As the director of a Children’s Cross Connection-affiliated orphanage in the village of Soddo, Ethiopia, South Africa-born Stephne Bowers has made it her mission to provide an environment that is as wholesome and welcoming as possible.
The traumatized children who come under her wing already have experienced more than their fair share of pain and unpredictability. The circumstances that bring them to the orphanage vary but three criteria must apply: they are fully orphaned (both parents are dead), they are “half-orphaned” (at least one parent is dead and the other is incapable of providing care) or they have been abandoned.
There were 52 children — more than double the ideal capacity — living at the orphanage when I visited it with Paradise Valley couple Brian and Keri deGuzman earlier this month.
Most adoptive parents are discouraged from attempting to visit the village orphanages, which is a complicated subject I will reserve for a later day. Suffice it to say that a lack of cultural sensitivity from visiting families often leads to situations that are more harmful than helpful to the overall well-being and adoption hopes of Ethiopia’s estimated six million orphaned children. Children who have been referred for adoption are always transferred to foster homes in the capital city of Addis Ababa while they await unification with their adoptive families. The families typically stay in Addis only long enough to obtain the visas they need to bring their children home.
Our situation was different. Keri deGuzman recently was named to the board of directors for Christian World Foundation, a North Carolina-based, non-profit organization that raises funds to provide humanitarian aid to children in Ethiopia and around the world. Some of the outreach Stephne conducts — including a local, self-sustainable project to provide nutrition-dense MITTIN to local children and families — are supported by CWF fundraising. So Keri had a legitimate interest in observing operations there.
Our visit also was personal: Stephne and Keri have become close friends during the three-and-a-half years the deGuzmans have been making trips to Ethiopia. This was a chance for Keri and Brian to spend time with Stephne in her Soddo home for the first time.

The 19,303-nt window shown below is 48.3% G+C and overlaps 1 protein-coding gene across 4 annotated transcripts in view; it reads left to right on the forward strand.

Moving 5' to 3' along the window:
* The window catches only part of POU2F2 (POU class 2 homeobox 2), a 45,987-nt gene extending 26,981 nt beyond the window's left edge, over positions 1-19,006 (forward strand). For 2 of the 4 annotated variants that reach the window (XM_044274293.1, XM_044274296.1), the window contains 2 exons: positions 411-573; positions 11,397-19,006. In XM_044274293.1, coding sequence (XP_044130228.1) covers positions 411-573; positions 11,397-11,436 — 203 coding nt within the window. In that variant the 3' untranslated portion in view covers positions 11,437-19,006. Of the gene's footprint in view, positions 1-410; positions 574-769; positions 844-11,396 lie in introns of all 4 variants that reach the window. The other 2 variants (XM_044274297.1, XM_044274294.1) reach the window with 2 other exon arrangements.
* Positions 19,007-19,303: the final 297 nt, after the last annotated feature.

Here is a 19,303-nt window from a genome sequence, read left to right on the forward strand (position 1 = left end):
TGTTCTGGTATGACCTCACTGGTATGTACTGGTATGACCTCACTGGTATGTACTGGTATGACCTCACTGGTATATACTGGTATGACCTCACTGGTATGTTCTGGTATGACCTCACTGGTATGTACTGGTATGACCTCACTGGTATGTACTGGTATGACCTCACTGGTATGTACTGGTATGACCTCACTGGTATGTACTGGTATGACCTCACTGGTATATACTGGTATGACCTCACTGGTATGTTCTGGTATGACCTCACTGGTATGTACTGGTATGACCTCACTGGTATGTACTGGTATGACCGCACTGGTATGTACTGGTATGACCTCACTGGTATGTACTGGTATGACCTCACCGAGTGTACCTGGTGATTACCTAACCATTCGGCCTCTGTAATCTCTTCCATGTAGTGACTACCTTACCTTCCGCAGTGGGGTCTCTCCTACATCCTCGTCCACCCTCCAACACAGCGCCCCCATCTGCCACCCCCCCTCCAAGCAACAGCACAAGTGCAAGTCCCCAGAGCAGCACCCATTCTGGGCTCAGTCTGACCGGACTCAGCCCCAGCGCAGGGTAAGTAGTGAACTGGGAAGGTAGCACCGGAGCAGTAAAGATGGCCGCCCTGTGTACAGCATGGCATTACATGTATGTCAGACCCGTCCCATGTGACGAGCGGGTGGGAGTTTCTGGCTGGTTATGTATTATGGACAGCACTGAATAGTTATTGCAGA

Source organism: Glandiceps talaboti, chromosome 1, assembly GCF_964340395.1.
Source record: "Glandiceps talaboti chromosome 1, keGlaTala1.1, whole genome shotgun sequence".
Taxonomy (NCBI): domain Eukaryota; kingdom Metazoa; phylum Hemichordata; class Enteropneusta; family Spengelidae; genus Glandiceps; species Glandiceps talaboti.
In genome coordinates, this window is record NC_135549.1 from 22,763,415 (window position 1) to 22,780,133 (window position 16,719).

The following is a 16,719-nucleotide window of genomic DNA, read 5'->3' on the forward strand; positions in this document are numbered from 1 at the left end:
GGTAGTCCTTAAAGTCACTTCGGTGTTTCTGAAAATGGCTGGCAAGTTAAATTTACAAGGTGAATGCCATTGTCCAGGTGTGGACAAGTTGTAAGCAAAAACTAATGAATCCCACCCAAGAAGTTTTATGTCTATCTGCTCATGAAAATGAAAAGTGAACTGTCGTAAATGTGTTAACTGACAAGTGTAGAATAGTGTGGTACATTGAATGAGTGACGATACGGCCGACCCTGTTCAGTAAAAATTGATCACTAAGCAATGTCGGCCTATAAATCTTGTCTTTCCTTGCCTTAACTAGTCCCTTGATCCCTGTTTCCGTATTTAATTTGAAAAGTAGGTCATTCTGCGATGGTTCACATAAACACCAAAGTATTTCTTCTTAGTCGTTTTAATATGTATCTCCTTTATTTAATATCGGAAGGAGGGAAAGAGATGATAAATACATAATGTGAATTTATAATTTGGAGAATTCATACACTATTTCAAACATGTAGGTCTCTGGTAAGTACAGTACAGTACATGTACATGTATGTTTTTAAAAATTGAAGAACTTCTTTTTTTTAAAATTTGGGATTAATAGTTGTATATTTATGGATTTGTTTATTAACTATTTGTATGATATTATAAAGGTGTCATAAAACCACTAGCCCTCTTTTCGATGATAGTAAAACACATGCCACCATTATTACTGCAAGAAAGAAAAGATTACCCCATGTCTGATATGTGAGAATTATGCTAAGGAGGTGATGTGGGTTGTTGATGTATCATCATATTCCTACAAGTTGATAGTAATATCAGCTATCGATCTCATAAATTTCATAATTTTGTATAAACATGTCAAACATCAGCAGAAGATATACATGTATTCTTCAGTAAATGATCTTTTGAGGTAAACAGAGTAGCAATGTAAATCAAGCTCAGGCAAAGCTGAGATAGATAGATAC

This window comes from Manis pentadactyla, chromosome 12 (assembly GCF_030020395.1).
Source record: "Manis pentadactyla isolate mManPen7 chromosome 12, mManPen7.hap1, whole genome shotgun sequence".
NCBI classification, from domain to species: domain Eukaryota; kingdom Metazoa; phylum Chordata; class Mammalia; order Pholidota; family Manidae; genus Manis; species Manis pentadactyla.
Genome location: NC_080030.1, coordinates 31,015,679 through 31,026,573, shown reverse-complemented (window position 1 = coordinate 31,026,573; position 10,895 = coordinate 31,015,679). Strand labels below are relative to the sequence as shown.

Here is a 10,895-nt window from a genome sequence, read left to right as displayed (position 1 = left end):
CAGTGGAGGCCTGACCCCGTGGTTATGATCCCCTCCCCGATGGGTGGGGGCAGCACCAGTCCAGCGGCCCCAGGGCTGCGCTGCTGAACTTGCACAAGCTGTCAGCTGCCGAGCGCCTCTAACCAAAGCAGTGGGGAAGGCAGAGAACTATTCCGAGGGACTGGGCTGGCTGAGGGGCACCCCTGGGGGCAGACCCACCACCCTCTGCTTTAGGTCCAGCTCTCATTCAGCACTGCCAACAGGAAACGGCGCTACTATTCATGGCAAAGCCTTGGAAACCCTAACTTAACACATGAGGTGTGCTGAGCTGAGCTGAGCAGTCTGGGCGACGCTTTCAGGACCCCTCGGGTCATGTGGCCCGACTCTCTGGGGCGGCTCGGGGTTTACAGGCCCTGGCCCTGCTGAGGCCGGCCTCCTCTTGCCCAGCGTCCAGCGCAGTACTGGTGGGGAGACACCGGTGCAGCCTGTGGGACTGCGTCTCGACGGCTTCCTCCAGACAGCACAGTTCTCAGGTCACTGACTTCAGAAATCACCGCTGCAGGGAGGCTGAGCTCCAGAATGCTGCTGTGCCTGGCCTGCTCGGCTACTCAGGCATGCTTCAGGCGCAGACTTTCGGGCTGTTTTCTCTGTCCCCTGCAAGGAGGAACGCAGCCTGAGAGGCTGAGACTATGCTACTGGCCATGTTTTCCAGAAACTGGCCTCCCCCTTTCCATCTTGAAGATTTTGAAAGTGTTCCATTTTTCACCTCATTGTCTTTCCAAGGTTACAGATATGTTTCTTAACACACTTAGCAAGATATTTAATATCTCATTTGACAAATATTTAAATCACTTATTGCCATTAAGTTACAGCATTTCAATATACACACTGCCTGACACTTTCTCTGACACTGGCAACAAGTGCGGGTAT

The Bowers home is an oasis of calm, located at the back of a mission compound that includes a hospital and the Eye Care Center that Stephne’s husband, optometrist Harry Bowers, runs in Soddo. It is located in an abundantly verdant area far from the rutted, unpaved street and protected by a guarded wall and gate.
The cottage is charming and immaculate; in a previous life, Stephne worked in interior design and her home reflects both the artistic, tasteful approach of that training and the modest tidiness befitting a missionary family.
It is important to Stephne to maintain a beautiful, welcoming home. Everything else about her life is completely overwhelming. It’s all too big — the enormity of the need, the frustrating lack of control over environmental, cultural and governmental challenges, the devastating stories of so many children she cannot help constantly diminishing the successes stories of those she can.
Most of us lack the courage, or fortitude, to live in her world. Brian deGuzman, a cardiac surgeon at St. Joseph’s Hospital & Medical Center in Phoenix, willingly admits he couldn’t do it. That’s why he and Keri have committed so much of their energy, and money, to supporting the work of people, like Stephne and Harry, who can.
Gaining strength through reflection and prayer, families like these manage to get up each day and face it all again, hoping to make an incremental difference in the lives of so many desperately poor and disadvantaged people.
For Stephne, there is comfort and hope in maintaining a pleasant, predictable home for her family — and for the orphans in her care.
Tomorrow: Photos from the orphanage in Soddo.